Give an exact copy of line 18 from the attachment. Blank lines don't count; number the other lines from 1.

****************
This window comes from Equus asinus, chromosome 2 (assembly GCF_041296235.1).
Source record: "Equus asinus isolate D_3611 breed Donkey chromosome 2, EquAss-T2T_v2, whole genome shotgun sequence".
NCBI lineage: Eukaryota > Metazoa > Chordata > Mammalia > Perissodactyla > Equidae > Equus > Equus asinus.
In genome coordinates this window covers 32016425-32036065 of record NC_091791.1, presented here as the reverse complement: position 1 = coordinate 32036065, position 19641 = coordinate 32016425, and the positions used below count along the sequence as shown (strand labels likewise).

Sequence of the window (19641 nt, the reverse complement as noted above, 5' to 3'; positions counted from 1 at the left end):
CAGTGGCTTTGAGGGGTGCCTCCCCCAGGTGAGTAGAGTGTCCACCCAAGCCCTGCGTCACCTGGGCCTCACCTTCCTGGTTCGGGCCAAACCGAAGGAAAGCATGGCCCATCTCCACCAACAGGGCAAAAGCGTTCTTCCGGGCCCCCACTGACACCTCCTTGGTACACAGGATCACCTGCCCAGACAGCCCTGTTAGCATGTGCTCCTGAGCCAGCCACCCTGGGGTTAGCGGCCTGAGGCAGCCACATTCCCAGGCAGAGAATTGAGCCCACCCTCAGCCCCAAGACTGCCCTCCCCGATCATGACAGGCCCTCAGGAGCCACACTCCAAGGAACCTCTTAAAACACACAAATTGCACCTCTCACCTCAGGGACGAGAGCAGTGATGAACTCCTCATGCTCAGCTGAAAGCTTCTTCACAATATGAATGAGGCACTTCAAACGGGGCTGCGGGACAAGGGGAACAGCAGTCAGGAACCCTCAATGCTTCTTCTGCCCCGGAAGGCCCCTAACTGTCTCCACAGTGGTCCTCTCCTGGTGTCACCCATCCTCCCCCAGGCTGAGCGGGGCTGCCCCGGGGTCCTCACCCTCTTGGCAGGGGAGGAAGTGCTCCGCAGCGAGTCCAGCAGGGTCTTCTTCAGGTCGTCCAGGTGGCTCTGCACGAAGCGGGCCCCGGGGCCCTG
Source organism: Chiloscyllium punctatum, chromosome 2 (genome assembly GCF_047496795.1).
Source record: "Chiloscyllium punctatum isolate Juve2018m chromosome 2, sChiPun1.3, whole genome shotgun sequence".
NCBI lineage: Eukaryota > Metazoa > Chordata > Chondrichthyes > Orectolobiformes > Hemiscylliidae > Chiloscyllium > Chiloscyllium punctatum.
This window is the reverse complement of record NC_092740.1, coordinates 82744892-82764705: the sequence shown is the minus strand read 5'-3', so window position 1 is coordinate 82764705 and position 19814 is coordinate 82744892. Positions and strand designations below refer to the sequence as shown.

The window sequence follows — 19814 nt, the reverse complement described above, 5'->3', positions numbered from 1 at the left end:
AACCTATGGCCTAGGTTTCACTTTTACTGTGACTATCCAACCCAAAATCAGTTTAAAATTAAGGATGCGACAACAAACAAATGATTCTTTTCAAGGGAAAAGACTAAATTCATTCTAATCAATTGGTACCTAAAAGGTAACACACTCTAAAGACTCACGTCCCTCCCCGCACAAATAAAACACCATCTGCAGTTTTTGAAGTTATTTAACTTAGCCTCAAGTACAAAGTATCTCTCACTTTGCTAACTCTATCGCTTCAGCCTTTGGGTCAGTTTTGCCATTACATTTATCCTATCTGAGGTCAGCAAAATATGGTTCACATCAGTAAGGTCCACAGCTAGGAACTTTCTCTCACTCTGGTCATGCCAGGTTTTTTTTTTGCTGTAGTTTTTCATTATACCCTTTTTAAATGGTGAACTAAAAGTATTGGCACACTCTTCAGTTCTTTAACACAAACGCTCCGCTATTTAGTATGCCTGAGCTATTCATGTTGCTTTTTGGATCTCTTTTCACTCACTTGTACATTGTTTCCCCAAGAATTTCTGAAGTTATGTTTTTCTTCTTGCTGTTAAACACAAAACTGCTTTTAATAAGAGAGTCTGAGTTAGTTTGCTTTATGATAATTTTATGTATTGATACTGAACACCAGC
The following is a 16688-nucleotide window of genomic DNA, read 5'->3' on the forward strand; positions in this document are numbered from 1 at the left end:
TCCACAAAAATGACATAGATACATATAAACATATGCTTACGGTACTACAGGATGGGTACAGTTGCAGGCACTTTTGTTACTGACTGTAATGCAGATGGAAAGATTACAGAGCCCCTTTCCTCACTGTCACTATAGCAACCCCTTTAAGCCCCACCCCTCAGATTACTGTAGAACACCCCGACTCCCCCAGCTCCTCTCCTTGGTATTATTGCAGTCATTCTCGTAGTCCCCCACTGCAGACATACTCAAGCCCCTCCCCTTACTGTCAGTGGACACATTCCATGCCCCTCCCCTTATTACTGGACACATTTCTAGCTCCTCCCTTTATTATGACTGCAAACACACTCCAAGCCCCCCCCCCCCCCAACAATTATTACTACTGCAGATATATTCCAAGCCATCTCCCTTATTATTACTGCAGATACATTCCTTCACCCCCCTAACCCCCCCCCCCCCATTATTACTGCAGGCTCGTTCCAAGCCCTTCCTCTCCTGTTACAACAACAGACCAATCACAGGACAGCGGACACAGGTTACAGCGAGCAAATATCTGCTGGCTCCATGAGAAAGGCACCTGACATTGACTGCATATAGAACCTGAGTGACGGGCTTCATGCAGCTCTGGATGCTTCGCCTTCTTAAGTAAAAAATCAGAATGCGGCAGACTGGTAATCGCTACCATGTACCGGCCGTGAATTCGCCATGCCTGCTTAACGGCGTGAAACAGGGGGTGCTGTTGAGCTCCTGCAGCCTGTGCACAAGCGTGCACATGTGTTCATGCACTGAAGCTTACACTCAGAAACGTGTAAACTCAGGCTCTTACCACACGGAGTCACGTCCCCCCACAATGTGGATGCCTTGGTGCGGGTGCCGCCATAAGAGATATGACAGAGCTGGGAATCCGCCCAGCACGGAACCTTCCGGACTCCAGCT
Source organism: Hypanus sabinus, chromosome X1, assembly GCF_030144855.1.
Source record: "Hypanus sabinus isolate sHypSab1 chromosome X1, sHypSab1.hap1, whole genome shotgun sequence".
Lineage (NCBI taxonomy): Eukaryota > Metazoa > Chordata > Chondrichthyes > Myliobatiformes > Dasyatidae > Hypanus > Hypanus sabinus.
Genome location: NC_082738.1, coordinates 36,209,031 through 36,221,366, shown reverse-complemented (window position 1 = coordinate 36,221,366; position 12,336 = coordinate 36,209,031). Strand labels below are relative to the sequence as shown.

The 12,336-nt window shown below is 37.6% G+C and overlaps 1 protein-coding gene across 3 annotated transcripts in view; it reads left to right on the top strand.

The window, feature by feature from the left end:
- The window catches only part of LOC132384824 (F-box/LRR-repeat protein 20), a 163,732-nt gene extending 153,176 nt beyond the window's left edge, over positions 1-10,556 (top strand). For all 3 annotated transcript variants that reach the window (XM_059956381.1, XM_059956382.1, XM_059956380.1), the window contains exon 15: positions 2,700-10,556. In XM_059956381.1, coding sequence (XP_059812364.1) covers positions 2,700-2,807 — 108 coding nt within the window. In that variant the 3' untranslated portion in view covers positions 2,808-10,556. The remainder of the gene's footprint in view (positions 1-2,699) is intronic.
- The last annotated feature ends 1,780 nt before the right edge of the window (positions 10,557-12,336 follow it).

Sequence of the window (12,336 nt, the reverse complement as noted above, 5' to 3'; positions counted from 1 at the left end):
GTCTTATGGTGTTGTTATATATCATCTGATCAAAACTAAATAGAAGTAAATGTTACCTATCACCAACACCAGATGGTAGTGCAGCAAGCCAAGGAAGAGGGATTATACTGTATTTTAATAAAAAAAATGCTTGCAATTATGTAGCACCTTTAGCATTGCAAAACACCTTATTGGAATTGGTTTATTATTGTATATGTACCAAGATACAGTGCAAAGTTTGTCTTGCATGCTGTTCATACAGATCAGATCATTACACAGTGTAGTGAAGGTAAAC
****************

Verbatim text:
Genome location: NC_082738.1, coordinates 36,209,031 through 36,221,366, shown reverse-complemented (window position 1 = coordinate 36,221,366; position 12,336 = coordinate 36,209,031). Strand labels below are relative to the sequence as shown.